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Making it in Big Sky: Montana Land Reliance

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Montana Land Reliance’s Chad Klinkenborg and his English Setter, Finn. PHOTO COURTESY OF CHAD KLINKENBORG


BIG SKY—The increase in development in southwest Montana is one of the largest threats faced by local land trusts. Montana Land Reliance’s Chad Klinkenborg spoke with Explore Big Sky about how his team is facing these challenges head-on, partnering with landowners to permanently conserve over 1.2 million acres in the state. Luckily, Klinkenborg says, landowners, with whom they work close with, are some of the most passionate about open land as they come—a partnership that ensures MLR’s success for years to come.

This series is part of a paid partnership with the Big Sky Chamber of Commerce. The following answers have been edited for brevity.

Explore Big Sky: I’d like to start with a little background information on you, when did you first come to Big Sky and what brought you here?

Chad Klinkenborg: I moved to Montana in 2003 to attend the University of Montana School of Forestry and Conservation. The beauty and wildness of this place captured me and I never left. I’ve been working in private land conservation in the Greater Yellowstone area for the last eight years now.

EBS: Tell me about Montana Land Reliance; when did it start? How and when did you become involved?

CK: The Montana Land Reliance was founded in 1978 following the passage of the Montana Open Space Land and Voluntary Conservation Easement Act. The law provided legal means for qualified land trusts to hold perpetual conservation easements on private lands. (A conservation easement is a voluntary legal agreement between a private landowner and qualified organization that permanently restricts development and fragmentation while protecting important conservation values on a specific piece of land). MLRs founders were becoming increasingly concerned about the exploitation of Montana’s agricultural valleys and river corridors and wanted to establish a renewable and equitable agricultural way of life in Montana. The conservation easement seemed like the most logical tool to accomplish this mission because it was voluntary and provided landowners with a financial tool to keep agricultural land in production, simultaneously protecting open space, water, and wildlife habitat. Since 1978, MLR has partnered with more than 960 Montana landowners to permanently conserve 1.2 million acres of private land. I was hired by MLR in January of this year to amplify their easement portfolio in southwest Montana.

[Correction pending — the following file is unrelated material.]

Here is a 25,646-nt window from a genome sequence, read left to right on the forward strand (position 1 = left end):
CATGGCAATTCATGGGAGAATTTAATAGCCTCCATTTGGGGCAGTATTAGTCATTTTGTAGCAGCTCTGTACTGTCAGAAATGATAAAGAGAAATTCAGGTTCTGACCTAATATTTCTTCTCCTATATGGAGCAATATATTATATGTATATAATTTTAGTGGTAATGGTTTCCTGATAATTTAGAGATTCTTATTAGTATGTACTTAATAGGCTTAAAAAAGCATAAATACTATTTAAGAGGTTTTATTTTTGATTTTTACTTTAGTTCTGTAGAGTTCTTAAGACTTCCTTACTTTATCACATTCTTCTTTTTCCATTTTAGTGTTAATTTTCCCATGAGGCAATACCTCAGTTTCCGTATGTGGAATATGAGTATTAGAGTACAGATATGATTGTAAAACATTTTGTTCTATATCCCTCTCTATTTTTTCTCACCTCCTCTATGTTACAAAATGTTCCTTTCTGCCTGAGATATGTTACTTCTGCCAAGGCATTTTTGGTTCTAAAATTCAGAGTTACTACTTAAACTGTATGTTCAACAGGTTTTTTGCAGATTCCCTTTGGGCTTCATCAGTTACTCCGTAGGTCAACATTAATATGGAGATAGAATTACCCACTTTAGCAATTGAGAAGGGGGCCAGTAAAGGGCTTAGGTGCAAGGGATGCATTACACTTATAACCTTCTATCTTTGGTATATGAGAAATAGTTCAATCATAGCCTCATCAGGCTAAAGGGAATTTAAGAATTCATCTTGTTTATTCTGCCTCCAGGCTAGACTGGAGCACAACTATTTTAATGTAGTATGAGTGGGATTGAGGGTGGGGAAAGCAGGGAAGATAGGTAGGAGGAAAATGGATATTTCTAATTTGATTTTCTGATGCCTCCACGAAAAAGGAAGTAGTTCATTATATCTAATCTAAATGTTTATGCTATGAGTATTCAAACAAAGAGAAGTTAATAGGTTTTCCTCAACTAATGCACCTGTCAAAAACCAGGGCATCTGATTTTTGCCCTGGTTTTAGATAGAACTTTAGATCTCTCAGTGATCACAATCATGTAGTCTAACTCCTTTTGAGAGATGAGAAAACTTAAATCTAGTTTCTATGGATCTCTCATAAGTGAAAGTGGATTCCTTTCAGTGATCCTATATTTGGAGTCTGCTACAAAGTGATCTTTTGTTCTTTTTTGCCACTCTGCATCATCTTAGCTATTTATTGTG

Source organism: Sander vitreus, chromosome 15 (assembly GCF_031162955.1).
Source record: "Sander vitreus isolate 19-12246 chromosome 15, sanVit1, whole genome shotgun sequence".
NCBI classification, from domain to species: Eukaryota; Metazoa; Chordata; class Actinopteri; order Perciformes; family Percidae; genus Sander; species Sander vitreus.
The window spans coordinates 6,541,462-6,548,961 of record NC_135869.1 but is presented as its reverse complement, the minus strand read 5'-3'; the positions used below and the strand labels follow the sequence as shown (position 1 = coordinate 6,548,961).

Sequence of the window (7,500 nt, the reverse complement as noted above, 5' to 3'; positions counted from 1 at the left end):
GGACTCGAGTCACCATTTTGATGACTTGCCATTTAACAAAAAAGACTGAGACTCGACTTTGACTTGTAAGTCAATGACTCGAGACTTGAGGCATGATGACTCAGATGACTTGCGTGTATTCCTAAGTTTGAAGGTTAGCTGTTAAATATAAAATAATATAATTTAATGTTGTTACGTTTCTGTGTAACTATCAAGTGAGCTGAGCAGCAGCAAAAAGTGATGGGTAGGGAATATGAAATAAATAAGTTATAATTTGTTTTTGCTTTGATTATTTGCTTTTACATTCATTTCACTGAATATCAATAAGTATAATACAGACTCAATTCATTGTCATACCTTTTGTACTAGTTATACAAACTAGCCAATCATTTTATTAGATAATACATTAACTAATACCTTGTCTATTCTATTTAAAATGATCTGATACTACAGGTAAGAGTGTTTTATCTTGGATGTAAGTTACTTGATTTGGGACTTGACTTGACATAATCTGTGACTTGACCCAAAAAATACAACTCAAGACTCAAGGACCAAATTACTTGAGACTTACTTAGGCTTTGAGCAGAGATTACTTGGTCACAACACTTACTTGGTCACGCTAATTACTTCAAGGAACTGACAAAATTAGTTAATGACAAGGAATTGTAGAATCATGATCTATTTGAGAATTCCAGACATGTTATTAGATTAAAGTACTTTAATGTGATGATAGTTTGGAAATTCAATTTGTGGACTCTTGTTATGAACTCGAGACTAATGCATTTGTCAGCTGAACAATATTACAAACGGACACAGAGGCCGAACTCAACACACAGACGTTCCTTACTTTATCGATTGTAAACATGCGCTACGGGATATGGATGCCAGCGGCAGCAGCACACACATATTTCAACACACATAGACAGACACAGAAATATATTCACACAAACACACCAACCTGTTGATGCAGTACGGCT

EBS: What are some of the biggest challenges MLR has faced over the years?